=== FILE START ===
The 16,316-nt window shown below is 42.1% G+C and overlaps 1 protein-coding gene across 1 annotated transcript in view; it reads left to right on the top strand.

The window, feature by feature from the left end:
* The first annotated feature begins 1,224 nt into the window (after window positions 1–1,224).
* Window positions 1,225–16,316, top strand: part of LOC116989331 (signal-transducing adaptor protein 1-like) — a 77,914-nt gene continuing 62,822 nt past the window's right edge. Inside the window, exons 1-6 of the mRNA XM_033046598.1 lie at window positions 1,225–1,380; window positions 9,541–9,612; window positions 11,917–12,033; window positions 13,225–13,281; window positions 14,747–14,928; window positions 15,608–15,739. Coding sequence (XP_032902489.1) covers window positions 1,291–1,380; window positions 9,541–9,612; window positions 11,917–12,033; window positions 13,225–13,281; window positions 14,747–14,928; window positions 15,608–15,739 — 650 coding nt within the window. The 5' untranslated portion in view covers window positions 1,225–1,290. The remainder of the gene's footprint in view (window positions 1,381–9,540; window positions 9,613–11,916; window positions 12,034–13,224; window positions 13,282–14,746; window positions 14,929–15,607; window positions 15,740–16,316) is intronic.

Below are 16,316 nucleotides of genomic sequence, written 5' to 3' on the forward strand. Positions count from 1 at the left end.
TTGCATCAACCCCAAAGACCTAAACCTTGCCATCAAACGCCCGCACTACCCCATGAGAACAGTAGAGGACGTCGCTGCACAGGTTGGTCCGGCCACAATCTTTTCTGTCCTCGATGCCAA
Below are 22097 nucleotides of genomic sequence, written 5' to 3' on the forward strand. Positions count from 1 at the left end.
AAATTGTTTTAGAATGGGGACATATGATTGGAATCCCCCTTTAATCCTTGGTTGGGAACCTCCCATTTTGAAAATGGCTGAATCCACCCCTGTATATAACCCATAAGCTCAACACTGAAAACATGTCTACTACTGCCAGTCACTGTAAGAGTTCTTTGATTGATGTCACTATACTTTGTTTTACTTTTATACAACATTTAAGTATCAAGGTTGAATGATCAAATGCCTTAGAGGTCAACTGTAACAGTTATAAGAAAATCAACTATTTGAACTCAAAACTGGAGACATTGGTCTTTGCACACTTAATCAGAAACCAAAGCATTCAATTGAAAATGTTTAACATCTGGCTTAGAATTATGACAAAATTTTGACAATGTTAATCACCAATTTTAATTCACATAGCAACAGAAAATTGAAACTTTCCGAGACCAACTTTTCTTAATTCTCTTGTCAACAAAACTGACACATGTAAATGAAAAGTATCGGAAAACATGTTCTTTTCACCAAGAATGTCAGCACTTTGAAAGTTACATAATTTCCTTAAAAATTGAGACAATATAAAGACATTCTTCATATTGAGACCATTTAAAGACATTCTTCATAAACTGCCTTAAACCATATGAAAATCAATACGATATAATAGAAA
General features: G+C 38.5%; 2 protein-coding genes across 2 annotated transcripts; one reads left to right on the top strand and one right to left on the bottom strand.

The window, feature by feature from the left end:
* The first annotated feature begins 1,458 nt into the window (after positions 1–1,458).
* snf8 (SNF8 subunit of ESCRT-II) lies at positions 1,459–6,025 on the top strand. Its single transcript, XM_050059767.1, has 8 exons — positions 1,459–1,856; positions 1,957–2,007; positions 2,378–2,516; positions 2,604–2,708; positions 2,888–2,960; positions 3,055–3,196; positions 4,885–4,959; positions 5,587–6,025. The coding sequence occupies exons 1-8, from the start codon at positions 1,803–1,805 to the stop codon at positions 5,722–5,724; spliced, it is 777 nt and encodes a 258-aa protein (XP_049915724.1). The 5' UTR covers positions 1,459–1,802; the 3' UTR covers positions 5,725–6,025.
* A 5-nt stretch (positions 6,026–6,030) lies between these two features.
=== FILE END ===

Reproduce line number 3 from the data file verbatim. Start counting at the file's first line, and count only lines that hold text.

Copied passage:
* The first annotated feature begins 1,224 nt into the window (after window positions 1–1,224).